When the Task Force for Reimagining The Episcopal Church, sometimes called TREC, issued its report in December 2014, one of its recommendations was to lower diocesan assessments and require dioceses to pay.
“A diocese that neglects or fails to pay its assessment according to the budget adopted by General Convention shall be subject to such reduction of any church program funds designated for the diocese as the Executive Council may approve, taking into account the diocese’s particular circumstances,” the task force said.
General Convention makes assessments mandatory
Executive Council, meanwhile, had been collecting input from dioceses about potential changes to the assessments, as it drafted the proposed 2016-2018 budget. Its 2013 survey of 221 bishops and deputies found that more than 60% of respondents thought restrictions should be placed on dioceses that don’t contribute at the requested level. And most said financially struggling dioceses should be able to make their cases for leniency.
Executive Council endorsed a new process based on those tenets at its January 2015 meeting. The church “should employ its resources for the welfare of the whole body of Christ,” Jefferts Schori told Executive Council then, in one of her final presentations to that body as presiding bishop. “The dioceses that make up this part of the body of Christ should expect this challenge to participate in the life of the body of Christ joyfully, in ways that demonstrate love of neighbor equal to love of self.”
Also in 2015, Executive Council created an Assessment Review Committee to follow up with noncompliant dioceses – “to encourage and work with such dioceses to create a plan for reaching the full assessment amount.”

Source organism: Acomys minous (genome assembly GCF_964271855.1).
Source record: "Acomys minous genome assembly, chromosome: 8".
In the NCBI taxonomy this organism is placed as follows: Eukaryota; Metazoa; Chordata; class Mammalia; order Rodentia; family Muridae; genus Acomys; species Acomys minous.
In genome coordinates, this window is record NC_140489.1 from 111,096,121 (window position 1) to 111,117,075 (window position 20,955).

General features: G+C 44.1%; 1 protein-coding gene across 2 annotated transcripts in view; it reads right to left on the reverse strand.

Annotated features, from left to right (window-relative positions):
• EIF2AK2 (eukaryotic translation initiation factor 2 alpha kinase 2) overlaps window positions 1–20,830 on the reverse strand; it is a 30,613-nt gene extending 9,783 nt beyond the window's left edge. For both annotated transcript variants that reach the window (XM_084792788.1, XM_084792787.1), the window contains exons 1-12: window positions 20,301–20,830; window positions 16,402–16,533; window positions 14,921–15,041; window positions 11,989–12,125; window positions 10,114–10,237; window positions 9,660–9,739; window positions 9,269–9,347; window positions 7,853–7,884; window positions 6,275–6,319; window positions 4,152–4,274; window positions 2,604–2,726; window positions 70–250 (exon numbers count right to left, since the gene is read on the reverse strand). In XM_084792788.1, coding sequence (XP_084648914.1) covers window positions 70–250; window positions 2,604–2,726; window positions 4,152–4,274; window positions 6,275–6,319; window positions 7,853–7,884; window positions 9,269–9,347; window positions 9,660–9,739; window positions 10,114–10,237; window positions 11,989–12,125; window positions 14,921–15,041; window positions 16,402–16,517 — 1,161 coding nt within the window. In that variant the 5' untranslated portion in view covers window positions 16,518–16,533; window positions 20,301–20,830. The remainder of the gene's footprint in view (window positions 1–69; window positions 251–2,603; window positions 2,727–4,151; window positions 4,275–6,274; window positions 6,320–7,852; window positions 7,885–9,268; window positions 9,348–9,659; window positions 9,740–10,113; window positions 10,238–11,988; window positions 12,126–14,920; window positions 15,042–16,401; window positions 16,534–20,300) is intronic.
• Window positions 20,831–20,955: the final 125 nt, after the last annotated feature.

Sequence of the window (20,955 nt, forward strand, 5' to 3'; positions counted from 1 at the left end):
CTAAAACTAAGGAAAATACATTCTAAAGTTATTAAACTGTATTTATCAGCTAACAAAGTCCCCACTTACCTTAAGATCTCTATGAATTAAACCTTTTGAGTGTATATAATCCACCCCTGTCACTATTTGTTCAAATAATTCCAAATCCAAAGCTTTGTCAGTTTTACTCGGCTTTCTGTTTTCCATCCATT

That summer, the 78th General Convention adopted Executive Council’s plan, passing one resolution to gradually reduce the annual amount to 15% and another resolution warning that the assessments would become mandatory in 2019.
That process has had a number of success stories, such as the Diocese of Pennsylvania. As recently as a year ago, meeting minutes show the Assessment Review Committee was uncertain whether the diocese would pay in full, but good news followed in August 2019.
“Hooray for Pennsylvania!!” the minutes of the committee’s meeting say. “After additional conversation they have agreed to commit at 15%.”
Other dioceses applied for and received financial hardship waivers based on their plans to move to the full amount or nearer that level during this triennium. In October 2018, for example, Executive Council accepted the Diocese of West Texas’ plan to pay 14% by 2021. Similar plans were approved for the Diocese of the Central Gulf Coast in February 2019 and for the dioceses of Colorado and Fond du Lac in October 2019.
Other dioceses were granted waivers for agreeing to pay nominal amounts due to widespread poverty in their dioceses, particularly the Latin American dioceses of Province IX, each of which also receives money from The Episcopal Church to support their self-sustainability efforts.
When Executive Council met this month in Salt Lake City, the Diocese of Alabama received the final waiver for 2019. Although it contributed only 12.8% last year, it pledged to increase that rate to 15% in 2020.
“The waiver process has caused us to be more relational and to sit together to talk about money and mission. This is the best thing to happen in our financial life in many years,” General Convention’s Joint Standing Committee on Program, Budget and Finance said in its introduction to the adopted 2019-2021 budget.
Five dioceses now ineligible for churchwide grants
Of the remaining noncompliant dioceses, Springfield arguably is the least responsive to Executive Council’s appeals. It didn’t increase its payment, and it didn’t request a waiver.